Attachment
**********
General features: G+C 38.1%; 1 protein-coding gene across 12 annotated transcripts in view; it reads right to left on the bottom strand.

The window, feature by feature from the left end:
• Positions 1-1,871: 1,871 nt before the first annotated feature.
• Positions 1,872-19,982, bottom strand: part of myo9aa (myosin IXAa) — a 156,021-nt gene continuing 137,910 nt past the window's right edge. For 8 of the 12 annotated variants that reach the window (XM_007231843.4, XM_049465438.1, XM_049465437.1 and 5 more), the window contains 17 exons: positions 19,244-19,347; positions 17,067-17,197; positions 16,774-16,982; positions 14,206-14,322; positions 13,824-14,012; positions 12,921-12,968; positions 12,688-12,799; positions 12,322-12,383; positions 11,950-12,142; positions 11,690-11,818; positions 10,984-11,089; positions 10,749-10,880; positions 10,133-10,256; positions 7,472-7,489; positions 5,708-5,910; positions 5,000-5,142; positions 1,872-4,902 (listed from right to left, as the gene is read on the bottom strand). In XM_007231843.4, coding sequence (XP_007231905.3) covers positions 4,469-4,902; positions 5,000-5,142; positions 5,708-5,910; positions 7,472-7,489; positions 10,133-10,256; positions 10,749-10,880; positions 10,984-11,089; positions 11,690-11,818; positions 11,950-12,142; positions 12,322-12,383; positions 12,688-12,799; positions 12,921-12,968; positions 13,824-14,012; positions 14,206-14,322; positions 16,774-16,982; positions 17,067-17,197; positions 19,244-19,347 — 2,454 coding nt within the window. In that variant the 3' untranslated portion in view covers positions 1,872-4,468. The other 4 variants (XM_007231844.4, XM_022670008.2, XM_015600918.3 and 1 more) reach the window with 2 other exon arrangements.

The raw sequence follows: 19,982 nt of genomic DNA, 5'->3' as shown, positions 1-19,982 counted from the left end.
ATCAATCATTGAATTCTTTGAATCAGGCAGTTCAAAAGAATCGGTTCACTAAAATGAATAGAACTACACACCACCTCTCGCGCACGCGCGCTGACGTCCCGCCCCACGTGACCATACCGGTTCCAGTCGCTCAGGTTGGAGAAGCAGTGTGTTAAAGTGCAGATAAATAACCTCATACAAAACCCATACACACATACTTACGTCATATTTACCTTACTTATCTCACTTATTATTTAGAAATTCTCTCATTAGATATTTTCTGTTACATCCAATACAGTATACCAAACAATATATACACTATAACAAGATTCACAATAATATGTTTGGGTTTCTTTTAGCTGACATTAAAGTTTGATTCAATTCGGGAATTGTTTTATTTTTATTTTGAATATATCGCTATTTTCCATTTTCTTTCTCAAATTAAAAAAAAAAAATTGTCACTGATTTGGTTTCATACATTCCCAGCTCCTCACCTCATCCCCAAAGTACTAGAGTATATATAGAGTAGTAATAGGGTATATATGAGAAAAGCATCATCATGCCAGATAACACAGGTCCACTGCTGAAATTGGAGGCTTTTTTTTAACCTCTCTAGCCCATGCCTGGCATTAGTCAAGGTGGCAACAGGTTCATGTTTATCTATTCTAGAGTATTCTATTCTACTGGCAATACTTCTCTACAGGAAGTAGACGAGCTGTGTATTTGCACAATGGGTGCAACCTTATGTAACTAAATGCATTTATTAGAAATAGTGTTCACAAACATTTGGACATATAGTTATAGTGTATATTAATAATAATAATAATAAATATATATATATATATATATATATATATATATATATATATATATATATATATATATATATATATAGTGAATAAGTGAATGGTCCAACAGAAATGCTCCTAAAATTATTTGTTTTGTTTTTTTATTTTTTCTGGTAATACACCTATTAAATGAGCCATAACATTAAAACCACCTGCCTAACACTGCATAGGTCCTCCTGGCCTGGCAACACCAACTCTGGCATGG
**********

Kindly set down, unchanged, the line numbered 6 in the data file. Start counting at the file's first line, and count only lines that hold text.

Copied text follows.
ATCAATCATTGAATTCTTTGAATCAGGCAGTTCAAAAGAATCGGTTCACTAAAATGAATAGAACTACACACCACCTCTCGCGCACGCGCGCTGACGTCCCGCCCCACGTGACCATACCGGTTCCAGTCGCTCAGGTTGGAGAAGCAGTGTGTTAAAGTGCAGATAAATAACCTCATACAAAACCCATACACACATACTTACGTCATATTTACCTTACTTATCTCACTTATTATTTAGAAATTCTCTCATTAGATATTTTCTGTTACATCCAATACAGTATACCAAACAATATATACACTATAACAAGATTCACAATAATATGTTTGGGTTTCTTTTAGCTGACATTAAAGTTTGATTCAATTCGGGAATTGTTTTATTTTTATTTTGAATATATCGCTATTTTCCATTTTCTTTCTCAAATTAAAAAAAAAAAATTGTCACTGATTTGGTTTCATACATTCCCAGCTCCTCACCTCATCCCCAAAGTACTAGAGTATATATAGAGTAGTAATAGGGTATATATGAGAAAAGCATCATCATGCCAGATAACACAGGTCCACTGCTGAAATTGGAGGCTTTTTTTTAACCTCTCTAGCCCATGCCTGGCATTAGTCAAGGTGGCAACAGGTTCATGTTTATCTATTCTAGAGTATTCTATTCTACTGGCAATACTTCTCTACAGGAAGTAGACGAGCTGTGTATTTGCACAATGGGTGCAACCTTATGTAACTAAATGCATTTATTAGAAATAGTGTTCACAAACATTTGGACATATAGTTATAGTGTATATTAATAATAATAATAATAAATATATATATATATATATATATATATATATATATATATATATATATATATATATATATATATATAGTGAATAAGTGAATGGTCCAACAGAAATGCTCCTAAAATTATTTGTTTTGTTTTTTTATTTTTTCTGGTAATACACCTATTAAATGAGCCATAACATTAAAACCACCTGCCTAACACTGCATAGGTCCTCCTGGCCTGGCAACACCAACTCTGGCATGG